Lucas to Call for Job-Sharing MPs
Our guest contributor is Dawn Foster
Today is the first day of the Autumn Green Party conference, and will feature a landmark speech: Caroline Lucas will address the party faithful as leader, but more notably, as the party’s first Member of Parliament. In her speech, it’s been reported today that Lucas will outline plans to call for a fundamental change to the structure of the role she’s occupied for 4 months. Lucas told the Radio 4 Today programme this morning:
How many times have people talked about career politicians, about politicians being out of touch with reality. If you had job-sharing MPs what that would allow you to do is to keep MPs with a foot in their community, they could keep their caring responsibilities, they could keep voluntary work, they could continue part-time in their profession. It would enable far more women to get into politics.
Most obviously, job-sharing benefits women: despite equality legislation and social change, women still shoulder the majority of childcare. Only recently, Yvette Cooper stated that she could not run for leader of the Labour Party as a mother of young children, a fact that did not stop her male partner. With the rise of the career politician, inclusivity is likely to take a bashing: opening roles to job shares widens the pool of people who put themselves forward, and removes some of the barriers that may have put some people off, whether it is time, childcare, or support. But it makes more sense for communities too. MPs who are not solely MPs have the opportunity to widen their interests, volunteer and develop professional capabilities beyond Westminster that then feed into the what they can give back to their constituents, and their understanding of the day to day lives of those who they represent. Some of the best politicians in Britain are councillors – they are part-time politicians, who know their communities because they are part of their communities.
In many ways it seems bizarre that this is still not the case. Most campaigning bodies and workplaces (private, public and third sector) accept job sharing as a natural part of a functioning, inclusive organisation. That Parliament still doesn’t and is continuing to struggle against voter apathy is particularly telling. Lucas, in contrast to so many polticians, put her neck out and said “Now I know the Daily Mail and the rest of them will pour scorn on the idea and say it’s ideas like that which make us unelectable… Nothing would do more to open up politics to women”. I’m perfectly happy to stand behind a leader up who stands up for women and up to the Daily Mail, and I look forward to Caroline’s speech this afternoon.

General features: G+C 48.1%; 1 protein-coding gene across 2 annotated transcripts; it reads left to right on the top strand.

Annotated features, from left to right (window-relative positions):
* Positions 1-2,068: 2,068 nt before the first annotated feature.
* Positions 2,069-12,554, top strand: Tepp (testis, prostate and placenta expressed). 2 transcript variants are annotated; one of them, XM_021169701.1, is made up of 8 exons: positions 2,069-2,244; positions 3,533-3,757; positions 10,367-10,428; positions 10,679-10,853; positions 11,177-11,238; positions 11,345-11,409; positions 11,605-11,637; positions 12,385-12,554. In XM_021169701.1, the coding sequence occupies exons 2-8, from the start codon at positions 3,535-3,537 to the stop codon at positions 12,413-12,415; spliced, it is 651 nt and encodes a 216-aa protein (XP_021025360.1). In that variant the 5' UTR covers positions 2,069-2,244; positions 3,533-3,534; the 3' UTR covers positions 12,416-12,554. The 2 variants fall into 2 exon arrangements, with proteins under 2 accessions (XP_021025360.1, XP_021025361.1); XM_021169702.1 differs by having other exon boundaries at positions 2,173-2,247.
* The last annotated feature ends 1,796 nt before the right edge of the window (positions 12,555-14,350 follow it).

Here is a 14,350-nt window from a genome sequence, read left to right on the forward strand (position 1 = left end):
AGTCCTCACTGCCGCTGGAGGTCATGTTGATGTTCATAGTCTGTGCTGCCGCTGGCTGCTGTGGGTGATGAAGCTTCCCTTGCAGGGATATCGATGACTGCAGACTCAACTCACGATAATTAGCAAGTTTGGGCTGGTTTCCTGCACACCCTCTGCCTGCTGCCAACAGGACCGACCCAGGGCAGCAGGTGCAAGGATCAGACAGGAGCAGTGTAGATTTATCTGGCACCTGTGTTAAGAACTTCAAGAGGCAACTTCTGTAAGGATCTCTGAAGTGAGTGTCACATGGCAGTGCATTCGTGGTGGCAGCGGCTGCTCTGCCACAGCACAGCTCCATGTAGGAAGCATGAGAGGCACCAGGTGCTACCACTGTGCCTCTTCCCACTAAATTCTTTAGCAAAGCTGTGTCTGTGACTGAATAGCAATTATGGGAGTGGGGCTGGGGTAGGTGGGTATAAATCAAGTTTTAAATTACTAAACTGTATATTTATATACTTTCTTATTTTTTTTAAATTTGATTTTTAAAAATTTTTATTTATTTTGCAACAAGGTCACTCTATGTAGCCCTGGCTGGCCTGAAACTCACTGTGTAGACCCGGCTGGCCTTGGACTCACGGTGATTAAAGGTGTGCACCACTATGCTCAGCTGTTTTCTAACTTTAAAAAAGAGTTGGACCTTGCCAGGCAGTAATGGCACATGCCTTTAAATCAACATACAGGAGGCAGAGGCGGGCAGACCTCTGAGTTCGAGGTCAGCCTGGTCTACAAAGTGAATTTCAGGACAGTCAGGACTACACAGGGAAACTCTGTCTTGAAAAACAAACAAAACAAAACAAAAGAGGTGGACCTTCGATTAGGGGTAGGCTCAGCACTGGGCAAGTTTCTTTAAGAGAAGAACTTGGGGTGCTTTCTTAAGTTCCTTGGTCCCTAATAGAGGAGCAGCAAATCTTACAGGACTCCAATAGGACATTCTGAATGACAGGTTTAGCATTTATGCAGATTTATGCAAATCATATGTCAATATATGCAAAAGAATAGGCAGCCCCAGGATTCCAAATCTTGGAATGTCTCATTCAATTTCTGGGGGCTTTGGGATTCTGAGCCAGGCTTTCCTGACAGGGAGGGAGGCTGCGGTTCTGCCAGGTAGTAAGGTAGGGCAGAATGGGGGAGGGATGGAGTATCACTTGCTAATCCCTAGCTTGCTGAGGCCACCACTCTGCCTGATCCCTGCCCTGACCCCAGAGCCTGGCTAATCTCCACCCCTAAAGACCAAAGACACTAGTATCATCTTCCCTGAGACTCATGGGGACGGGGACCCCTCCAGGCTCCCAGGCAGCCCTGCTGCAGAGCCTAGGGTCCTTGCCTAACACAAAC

You produced some great points there. I did a search around the subject and found most people will agree with
Do you care to explain why you think this is an “utterly ludicrous proposal”? Can I ask also, do you think the under representation of women in parliament here and around the world as well as in other positions of power such as in board rooms is a problem? If you do think it’s a problem, how would you address it? Honestly if you are going to bother to post a comment you might want to have something to actually say.
I support this proposal. I think a sure way to end up with a gender balance in parliament would be for each seat to have two MPs one male and one female (or a combination in a job share scenario).
What a great proposal, that’s what constituencies need anyway, a proper team of elected national representatives. That way you get fulltime cover for local, national and international issues. Plus it invites more people with childcare etc. responsibilties into the work so, as pointed out, counters some of the bias against females with families, single parents etc. Nice one, Greens. Glad to have at least one properly progressive voice in parliament.
What a bizarre and utterly ludicrous proposal. No wonder after 37 years the Greens only have 1 MP, which they got this year.